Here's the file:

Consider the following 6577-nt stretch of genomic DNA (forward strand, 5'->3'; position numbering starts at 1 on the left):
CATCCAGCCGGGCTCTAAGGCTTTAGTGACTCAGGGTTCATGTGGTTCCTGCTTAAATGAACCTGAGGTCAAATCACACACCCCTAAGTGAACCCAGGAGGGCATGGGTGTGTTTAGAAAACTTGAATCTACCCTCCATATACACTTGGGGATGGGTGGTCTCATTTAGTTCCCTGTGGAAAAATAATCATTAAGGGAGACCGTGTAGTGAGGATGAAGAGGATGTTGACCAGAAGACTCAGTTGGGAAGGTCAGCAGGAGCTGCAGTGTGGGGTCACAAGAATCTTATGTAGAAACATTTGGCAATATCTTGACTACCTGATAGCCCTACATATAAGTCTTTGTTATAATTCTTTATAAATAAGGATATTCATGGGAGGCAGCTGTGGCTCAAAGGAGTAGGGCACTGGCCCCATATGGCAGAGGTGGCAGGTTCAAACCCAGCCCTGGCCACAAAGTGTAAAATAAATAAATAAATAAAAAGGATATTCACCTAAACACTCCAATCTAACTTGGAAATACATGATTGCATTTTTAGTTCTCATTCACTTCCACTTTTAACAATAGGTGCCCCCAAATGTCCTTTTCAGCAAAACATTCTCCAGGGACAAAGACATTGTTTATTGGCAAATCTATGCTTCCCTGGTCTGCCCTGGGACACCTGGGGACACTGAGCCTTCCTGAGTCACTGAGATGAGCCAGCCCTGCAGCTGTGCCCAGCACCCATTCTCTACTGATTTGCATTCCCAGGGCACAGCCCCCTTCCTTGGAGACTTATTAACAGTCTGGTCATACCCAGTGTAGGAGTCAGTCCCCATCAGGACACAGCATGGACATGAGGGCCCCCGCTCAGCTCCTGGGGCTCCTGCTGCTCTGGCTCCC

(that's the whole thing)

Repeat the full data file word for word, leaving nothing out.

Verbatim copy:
Consider the following 6577-nt stretch of genomic DNA (forward strand, 5'->3'; position numbering starts at 1 on the left):
CATCCAGCCGGGCTCTAAGGCTTTAGTGACTCAGGGTTCATGTGGTTCCTGCTTAAATGAACCTGAGGTCAAATCACACACCCCTAAGTGAACCCAGGAGGGCATGGGTGTGTTTAGAAAACTTGAATCTACCCTCCATATACACTTGGGGATGGGTGGTCTCATTTAGTTCCCTGTGGAAAAATAATCATTAAGGGAGACCGTGTAGTGAGGATGAAGAGGATGTTGACCAGAAGACTCAGTTGGGAAGGTCAGCAGGAGCTGCAGTGTGGGGTCACAAGAATCTTATGTAGAAACATTTGGCAATATCTTGACTACCTGATAGCCCTACATATAAGTCTTTGTTATAATTCTTTATAAATAAGGATATTCATGGGAGGCAGCTGTGGCTCAAAGGAGTAGGGCACTGGCCCCATATGGCAGAGGTGGCAGGTTCAAACCCAGCCCTGGCCACAAAGTGTAAAATAAATAAATAAATAAAAAGGATATTCACCTAAACACTCCAATCTAACTTGGAAATACATGATTGCATTTTTAGTTCTCATTCACTTCCACTTTTAACAATAGGTGCCCCCAAATGTCCTTTTCAGCAAAACATTCTCCAGGGACAAAGACATTGTTTATTGGCAAATCTATGCTTCCCTGGTCTGCCCTGGGACACCTGGGGACACTGAGCCTTCCTGAGTCACTGAGATGAGCCAGCCCTGCAGCTGTGCCCAGCACCCATTCTCTACTGATTTGCATTCCCAGGGCACAGCCCCCTTCCTTGGAGACTTATTAACAGTCTGGTCATACCCAGTGTAGGAGTCAGTCCCCATCAGGACACAGCATGGACATGAGGGCCCCCGCTCAGCTCCTGGGGCTCCTGCTGCTCTGGCTCCC